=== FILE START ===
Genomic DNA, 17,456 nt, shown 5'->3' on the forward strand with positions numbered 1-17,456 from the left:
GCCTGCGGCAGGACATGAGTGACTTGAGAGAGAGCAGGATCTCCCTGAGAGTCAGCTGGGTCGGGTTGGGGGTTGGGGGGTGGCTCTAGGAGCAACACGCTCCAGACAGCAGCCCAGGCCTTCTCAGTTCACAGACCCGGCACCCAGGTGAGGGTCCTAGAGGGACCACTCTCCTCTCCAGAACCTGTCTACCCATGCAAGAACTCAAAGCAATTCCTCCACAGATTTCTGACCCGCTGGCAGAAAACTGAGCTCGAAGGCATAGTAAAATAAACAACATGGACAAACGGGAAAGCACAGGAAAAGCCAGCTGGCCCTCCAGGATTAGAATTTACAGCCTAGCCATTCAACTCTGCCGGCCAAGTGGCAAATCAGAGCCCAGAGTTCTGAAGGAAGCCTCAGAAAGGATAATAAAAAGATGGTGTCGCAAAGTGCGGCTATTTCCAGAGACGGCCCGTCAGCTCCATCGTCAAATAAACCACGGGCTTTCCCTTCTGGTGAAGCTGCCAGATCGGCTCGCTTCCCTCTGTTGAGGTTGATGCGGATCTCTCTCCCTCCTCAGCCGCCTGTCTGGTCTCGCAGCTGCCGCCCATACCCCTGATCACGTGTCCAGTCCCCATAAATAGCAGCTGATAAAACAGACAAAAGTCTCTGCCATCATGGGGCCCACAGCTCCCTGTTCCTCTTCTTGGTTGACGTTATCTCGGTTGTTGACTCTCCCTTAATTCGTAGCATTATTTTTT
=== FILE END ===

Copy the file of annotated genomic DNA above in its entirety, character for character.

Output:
Genomic DNA, 17,456 nt, shown 5'->3' on the forward strand with positions numbered 1-17,456 from the left:
GCCTGCGGCAGGACATGAGTGACTTGAGAGAGAGCAGGATCTCCCTGAGAGTCAGCTGGGTCGGGTTGGGGGTTGGGGGGTGGCTCTAGGAGCAACACGCTCCAGACAGCAGCCCAGGCCTTCTCAGTTCACAGACCCGGCACCCAGGTGAGGGTCCTAGAGGGACCACTCTCCTCTCCAGAACCTGTCTACCCATGCAAGAACTCAAAGCAATTCCTCCACAGATTTCTGACCCGCTGGCAGAAAACTGAGCTCGAAGGCATAGTAAAATAAACAACATGGACAAACGGGAAAGCACAGGAAAAGCCAGCTGGCCCTCCAGGATTAGAATTTACAGCCTAGCCATTCAACTCTGCCGGCCAAGTGGCAAATCAGAGCCCAGAGTTCTGAAGGAAGCCTCAGAAAGGATAATAAAAAGATGGTGTCGCAAAGTGCGGCTATTTCCAGAGACGGCCCGTCAGCTCCATCGTCAAATAAACCACGGGCTTTCCCTTCTGGTGAAGCTGCCAGATCGGCTCGCTTCCCTCTGTTGAGGTTGATGCGGATCTCTCTCCCTCCTCAGCCGCCTGTCTGGTCTCGCAGCTGCCGCCCATACCCCTGATCACGTGTCCAGTCCCCATAAATAGCAGCTGATAAAACAGACAAAAGTCTCTGCCATCATGGGGCCCACAGCTCCCTGTTCCTCTTCTTGGTTGACGTTATCTCGGTTGTTGACTCTCCCTTAATTCGTAGCATTATTTTTT